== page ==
Circuit bending the Casio PT-100

angle2

I’ve had this keyboard lying around for years (I don’t remember where or when I got it), and after my first bend I wanted to dive a little deeper.

After experimenting I read the writeup at tablehooters and found the chord modes, rhythm select, and sustain mode. I find the prospect of adding functionality that exists in the hardware but simply wasn’t built into the keyboard really exciting. I couldn’t really add more keys and the extra tone selection seemed convoluted. I also read the noystoise article which hinted at a tone select function but couldn’t find it for the life of me. I did discover a fill button which I added on the far left.

sketchup model

This is the final computer model I’d made after many iterations, including one with a banked panel and many more switches and knobs. There’s a deceivingly trim-pot-type element close to the main IC which turned out to be a tank circuit so the pitch knob was out. I was also hoping to replace the six position volume slider with a knob but upon testing it picked up some conservative talk radio. After eliminating some similar bends and discovering the switched potentiometer trick–see below–I narrowed it down to 12 knobs on the upper panel.

In progess:
IMG_1619

When I started this project I had very few tools and parts. So while I was waiting for the mail I was estimating the resistance range needed in a bend by the amount my 50k pot was turned. This article led me to believe I could simply limit the range of a pot by adding the appropriate resistors in parallel. That’s true, but what’s left out there is that doing so changes the relationship between knob turn and resistance to a more logarithmic one (see here). So using resistors to change a 50k pot to a 20k pot actually doesn’t add that much control to the sound (depending) and could even make it worse.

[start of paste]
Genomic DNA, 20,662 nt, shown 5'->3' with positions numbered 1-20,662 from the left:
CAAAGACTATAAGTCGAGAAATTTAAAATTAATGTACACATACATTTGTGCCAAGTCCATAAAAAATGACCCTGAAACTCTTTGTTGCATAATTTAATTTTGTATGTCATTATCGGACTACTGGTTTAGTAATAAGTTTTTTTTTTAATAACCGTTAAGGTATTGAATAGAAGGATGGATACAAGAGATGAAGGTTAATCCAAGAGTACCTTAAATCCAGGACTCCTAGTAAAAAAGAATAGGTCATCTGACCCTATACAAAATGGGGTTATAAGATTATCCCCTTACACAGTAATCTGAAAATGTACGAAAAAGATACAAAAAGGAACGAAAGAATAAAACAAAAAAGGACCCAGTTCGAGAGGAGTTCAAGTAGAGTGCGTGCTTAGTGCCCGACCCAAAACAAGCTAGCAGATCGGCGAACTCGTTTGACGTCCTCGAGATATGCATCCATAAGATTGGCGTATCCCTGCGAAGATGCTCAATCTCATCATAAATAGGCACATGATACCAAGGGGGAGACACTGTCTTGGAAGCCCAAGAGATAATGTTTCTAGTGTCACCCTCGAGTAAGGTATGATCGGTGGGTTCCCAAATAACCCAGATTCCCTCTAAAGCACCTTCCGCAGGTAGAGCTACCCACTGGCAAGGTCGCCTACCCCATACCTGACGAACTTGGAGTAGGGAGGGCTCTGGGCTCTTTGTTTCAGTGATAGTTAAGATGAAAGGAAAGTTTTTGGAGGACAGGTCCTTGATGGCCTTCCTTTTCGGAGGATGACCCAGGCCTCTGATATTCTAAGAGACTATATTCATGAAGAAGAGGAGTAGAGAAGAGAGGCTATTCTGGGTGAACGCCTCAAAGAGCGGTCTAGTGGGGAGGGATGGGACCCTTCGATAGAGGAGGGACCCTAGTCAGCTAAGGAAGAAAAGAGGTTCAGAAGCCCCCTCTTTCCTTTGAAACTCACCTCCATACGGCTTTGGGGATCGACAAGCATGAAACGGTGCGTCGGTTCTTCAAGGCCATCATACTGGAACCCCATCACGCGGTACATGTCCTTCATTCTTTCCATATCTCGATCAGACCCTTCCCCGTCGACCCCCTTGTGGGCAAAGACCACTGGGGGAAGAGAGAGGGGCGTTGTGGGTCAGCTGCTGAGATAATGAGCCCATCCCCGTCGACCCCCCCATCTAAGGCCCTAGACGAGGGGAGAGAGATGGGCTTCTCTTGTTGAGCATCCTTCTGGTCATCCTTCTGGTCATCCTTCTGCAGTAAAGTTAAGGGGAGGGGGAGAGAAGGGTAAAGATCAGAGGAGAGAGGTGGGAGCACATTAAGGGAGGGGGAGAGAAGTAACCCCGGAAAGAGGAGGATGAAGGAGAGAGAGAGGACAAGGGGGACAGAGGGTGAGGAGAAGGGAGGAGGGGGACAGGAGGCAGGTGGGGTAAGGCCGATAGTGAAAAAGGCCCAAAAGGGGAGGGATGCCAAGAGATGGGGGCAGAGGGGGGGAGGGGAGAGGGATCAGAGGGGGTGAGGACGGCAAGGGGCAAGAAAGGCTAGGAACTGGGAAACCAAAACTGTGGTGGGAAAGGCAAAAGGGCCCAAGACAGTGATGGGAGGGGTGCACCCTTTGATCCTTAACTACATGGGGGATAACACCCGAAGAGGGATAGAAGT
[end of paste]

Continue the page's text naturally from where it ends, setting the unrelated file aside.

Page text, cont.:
Dremeled potMany of the bends I found required switches but after learning you could hack a potentiometer to also act as a switch (see here and the picture) I thought it would be fun and a little nicer looking.

The hardest thing to solder by far was the reverb switch (called “sustain” in the tablehooters article). This involved soldering directly to an unconnected lead on the main IC, pin 90. I could always de-solder it if I messed up so the bigger challenge to me was getting that much heat near the main IC without Tape solderfucking up the chip. Maybe it was unwarranted. I ended up using tape and then super gluing the insulated portion of wire directly to the PCB so it wouldn’t yank loose…

Toward the end of assembly I noticed a few of the pots didn’t have great connections and a couple pots didn’t quite do what they had when tested. I re-soldered and fiddled hoping for the best, but really I felt like that was part of the whole putting-a-shit-ton-of-wires-and-knobs-in-old-electronics deal. Even when it’s finally assembled the process of discovery continues.

Here it is before I squeezed on the back cover:

Overall I’m very happy with this project. I made a lot of tiny compromises, learned a lot, it’s fun to play, and I didn’t totally break anything! I consider that a success.

I do have the specific bends documented and I’ll share them upon request.